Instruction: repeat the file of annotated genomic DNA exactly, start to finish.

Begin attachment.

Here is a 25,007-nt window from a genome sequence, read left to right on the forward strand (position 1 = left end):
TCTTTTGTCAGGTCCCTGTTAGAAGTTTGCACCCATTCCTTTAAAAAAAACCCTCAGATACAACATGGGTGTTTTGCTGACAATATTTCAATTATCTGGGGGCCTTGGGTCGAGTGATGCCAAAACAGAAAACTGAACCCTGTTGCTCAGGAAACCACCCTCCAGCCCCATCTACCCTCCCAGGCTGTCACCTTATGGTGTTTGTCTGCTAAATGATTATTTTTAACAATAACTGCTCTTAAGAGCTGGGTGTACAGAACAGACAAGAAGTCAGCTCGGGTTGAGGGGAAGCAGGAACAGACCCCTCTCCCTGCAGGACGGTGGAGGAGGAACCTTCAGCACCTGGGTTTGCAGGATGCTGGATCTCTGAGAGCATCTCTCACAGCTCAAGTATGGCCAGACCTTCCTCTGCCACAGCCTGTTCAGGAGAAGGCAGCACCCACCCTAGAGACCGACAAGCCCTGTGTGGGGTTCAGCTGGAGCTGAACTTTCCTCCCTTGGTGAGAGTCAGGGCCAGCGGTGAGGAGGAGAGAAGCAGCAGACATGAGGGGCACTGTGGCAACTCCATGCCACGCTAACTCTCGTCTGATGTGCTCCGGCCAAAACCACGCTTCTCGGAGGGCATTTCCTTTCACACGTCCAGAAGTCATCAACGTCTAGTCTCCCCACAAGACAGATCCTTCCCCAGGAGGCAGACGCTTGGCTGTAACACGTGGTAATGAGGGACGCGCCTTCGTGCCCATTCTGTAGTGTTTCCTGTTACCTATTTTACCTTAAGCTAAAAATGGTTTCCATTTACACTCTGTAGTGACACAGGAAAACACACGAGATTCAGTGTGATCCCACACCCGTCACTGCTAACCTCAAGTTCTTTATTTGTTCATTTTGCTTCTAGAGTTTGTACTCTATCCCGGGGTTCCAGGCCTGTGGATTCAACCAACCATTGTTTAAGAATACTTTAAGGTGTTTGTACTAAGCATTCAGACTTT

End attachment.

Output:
Here is a 25,007-nt window from a genome sequence, read left to right on the forward strand (position 1 = left end):
TCTTTTGTCAGGTCCCTGTTAGAAGTTTGCACCCATTCCTTTAAAAAAAACCCTCAGATACAACATGGGTGTTTTGCTGACAATATTTCAATTATCTGGGGGCCTTGGGTCGAGTGATGCCAAAACAGAAAACTGAACCCTGTTGCTCAGGAAACCACCCTCCAGCCCCATCTACCCTCCCAGGCTGTCACCTTATGGTGTTTGTCTGCTAAATGATTATTTTTAACAATAACTGCTCTTAAGAGCTGGGTGTACAGAACAGACAAGAAGTCAGCTCGGGTTGAGGGGAAGCAGGAACAGACCCCTCTCCCTGCAGGACGGTGGAGGAGGAACCTTCAGCACCTGGGTTTGCAGGATGCTGGATCTCTGAGAGCATCTCTCACAGCTCAAGTATGGCCAGACCTTCCTCTGCCACAGCCTGTTCAGGAGAAGGCAGCACCCACCCTAGAGACCGACAAGCCCTGTGTGGGGTTCAGCTGGAGCTGAACTTTCCTCCCTTGGTGAGAGTCAGGGCCAGCGGTGAGGAGGAGAGAAGCAGCAGACATGAGGGGCACTGTGGCAACTCCATGCCACGCTAACTCTCGTCTGATGTGCTCCGGCCAAAACCACGCTTCTCGGAGGGCATTTCCTTTCACACGTCCAGAAGTCATCAACGTCTAGTCTCCCCACAAGACAGATCCTTCCCCAGGAGGCAGACGCTTGGCTGTAACACGTGGTAATGAGGGACGCGCCTTCGTGCCCATTCTGTAGTGTTTCCTGTTACCTATTTTACCTTAAGCTAAAAATGGTTTCCATTTACACTCTGTAGTGACACAGGAAAACACACGAGATTCAGTGTGATCCCACACCCGTCACTGCTAACCTCAAGTTCTTTATTTGTTCATTTTGCTTCTAGAGTTTGTACTCTATCCCGGGGTTCCAGGCCTGTGGATTCAACCAACCATTGTTTAAGAATACTTTAAGGTGTTTGTACTAAGCATTCAGACTTT